The real scoop on ingredients
The FDA does not regulate supplements as carefully as other products so really, there’s no easy way to guarantee that what’s on the ingredient list is *actually* in the mix itself.
There are third-party testing services that certify products for accurate labeling, so shopping for third-party tested supplements can increase the likelihood that you’re actually getting what’s on the label.
Yep! Some are science-backed… others are more personal/anecdotal.
For an obvious reason: The caffeine.
Pre-workout usually packs 150 to 300 milligrams of it per serving. (For comparison: A cup of joe only hits you with 95 milligrams and a Red Bull weighs in at 111 milligrams per 12-ounce can. Yeah, wowza).
So, know your body. If one or two cups of coffee makes you anxious or sends you to the loo, a serving of pre-workout will likely land you with a panic attack and/or diarrhea.
“Although rare, ingesting too much caffeine can be fatal,” adds Carnes.
Improved performance and recovery
Beyond just making you feel wired AF, research shows that this amount of caffeine may even improve performance and speed up recovery.
There are many studies linking caffeine to increased performance and speed.
One study found that people who drank coffee before running 1500 meters on a treadmill finished their run over 4 seconds faster than those who didn’t have coffee beforehand.
New nickname: Wheels.
A second study found that due to its pain-relieving properties, when taken prior to exercise caffeine decreases delayed onset muscle soreness (DOMS),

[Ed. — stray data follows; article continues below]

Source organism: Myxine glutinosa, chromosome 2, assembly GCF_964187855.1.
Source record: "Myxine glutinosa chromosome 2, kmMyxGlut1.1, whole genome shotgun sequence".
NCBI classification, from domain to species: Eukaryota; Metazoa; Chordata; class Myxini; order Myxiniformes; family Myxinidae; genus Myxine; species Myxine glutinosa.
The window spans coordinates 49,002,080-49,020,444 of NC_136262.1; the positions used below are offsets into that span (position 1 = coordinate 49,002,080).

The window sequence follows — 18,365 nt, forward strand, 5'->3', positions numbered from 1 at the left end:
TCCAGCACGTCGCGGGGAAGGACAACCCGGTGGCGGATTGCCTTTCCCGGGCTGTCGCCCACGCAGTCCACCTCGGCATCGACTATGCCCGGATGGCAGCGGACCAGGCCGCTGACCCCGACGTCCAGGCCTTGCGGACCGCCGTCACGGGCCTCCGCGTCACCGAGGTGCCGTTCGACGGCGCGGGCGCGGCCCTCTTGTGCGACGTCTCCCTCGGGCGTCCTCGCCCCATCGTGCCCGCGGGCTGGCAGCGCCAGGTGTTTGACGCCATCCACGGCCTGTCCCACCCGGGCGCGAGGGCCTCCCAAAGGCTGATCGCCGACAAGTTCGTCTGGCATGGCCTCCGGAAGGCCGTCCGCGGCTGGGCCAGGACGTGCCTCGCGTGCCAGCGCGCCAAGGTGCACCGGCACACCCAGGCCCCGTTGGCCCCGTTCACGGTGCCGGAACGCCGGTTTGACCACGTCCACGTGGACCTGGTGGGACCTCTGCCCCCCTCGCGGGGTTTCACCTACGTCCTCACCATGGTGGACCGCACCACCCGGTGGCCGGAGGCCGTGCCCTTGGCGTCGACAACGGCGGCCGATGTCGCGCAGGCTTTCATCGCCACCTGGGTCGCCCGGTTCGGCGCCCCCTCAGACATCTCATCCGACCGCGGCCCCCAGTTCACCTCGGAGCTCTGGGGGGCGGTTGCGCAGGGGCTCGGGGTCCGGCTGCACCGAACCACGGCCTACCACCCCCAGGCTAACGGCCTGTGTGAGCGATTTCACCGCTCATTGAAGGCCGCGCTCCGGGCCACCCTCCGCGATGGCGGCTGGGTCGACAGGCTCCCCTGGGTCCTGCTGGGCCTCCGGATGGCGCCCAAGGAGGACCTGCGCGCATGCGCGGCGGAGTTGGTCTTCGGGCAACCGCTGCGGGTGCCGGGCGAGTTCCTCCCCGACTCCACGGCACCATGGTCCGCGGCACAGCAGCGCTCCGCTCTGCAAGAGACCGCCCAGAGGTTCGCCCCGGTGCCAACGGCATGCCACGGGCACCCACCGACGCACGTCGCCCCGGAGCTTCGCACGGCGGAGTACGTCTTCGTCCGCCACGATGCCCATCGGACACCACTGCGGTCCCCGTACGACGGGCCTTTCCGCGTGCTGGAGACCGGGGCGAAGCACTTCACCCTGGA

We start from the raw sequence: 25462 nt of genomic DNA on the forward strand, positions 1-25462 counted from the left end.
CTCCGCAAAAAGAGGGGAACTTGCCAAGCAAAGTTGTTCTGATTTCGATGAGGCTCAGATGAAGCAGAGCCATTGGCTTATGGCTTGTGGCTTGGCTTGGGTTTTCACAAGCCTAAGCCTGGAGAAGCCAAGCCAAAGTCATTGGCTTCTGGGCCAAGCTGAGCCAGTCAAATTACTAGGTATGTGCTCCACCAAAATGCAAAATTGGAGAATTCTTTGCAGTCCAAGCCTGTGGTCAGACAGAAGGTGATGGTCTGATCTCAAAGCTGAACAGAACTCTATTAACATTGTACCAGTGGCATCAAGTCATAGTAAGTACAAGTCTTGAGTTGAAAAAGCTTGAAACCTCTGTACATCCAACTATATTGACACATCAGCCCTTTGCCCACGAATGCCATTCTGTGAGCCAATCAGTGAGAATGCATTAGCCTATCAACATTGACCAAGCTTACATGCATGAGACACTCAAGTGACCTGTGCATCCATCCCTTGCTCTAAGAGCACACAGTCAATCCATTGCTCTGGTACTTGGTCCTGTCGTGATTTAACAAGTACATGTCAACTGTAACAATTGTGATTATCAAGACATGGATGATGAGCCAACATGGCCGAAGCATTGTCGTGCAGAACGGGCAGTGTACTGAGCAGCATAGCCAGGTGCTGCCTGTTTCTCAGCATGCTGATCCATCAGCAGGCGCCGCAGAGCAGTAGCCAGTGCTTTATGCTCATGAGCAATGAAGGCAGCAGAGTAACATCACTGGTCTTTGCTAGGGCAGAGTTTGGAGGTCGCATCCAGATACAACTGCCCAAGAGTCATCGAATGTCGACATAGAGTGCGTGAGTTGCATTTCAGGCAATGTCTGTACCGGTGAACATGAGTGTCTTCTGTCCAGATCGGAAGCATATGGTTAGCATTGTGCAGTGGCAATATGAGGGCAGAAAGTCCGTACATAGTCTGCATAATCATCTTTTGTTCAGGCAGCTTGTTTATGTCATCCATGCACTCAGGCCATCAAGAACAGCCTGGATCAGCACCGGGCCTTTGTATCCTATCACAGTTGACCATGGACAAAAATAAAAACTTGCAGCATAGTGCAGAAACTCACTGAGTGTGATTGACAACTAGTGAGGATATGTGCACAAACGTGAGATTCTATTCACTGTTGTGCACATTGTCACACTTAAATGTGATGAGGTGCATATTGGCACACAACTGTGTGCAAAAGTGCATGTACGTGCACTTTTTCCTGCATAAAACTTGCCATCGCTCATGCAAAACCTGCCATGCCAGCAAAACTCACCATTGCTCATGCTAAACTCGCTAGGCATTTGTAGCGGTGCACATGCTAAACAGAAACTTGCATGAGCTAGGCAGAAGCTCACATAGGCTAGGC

More enjoyment while you exercise
One more perk of caffeine: it can actually make the training session more enjoyable!
Improved cardiovascular performance
About to hit the track? Opt for a pre-workout with beetroot juice.
According to a 2019 review, beetroot juice can improve cardiovascular output. How? Well, beetroot juice increases the body’s levels of something called “nitric oxide,” which helps the blood vessels and improves blood flow.
The theory is that as a result, the body has to work less to pump blood to your heart mid-workout. Will beetroot juice score you a mile or Fran PR liquidity split? No. They’re not moon shoes, Fam! But still, it can’t hurt.
More lean muscle mass
That is, so long as it contains creatine.
A well-studied ingredient, research has shown that those who supplement with creatine may make greater strength gains compared to those who don’t. Some research even suggests that those who supplement with creatine also recover from strength training significantly faster. Win-win.
Carnes says, “Creatine could be useful for exercisers on resistance training programs who are trying to increase lean muscle mass.”
Ditto goes for those playing sports with repeated brief, high-intensity efforts with short recovery periods (think: throwers and sprinters) and sports with intermittent work patterns (think: team sports and racquet sports), she says.
Babes with sensitive stomachs be warned: Some people find this stuff not so easy to digest. Anecdotally, there are reports of gas and abdominal cramping as their body adjusts.
Hate to sound like a broken record, but the fact that they’re not FDA approved (only FDA-regulated) is no small thing.
Sure, some pre-workouts contain totally safe and effective (see above) ingredients, other’s contain ingredients that are at best pointless and at worst harmful.
Many pre-workouts, for example, contain far more than 100 percent of your daily needs of certain vitamins and minerals. Not a case of ~more is better~, too much of certain vitamins can actually be toxic, according to Carnes.
Beware the B levels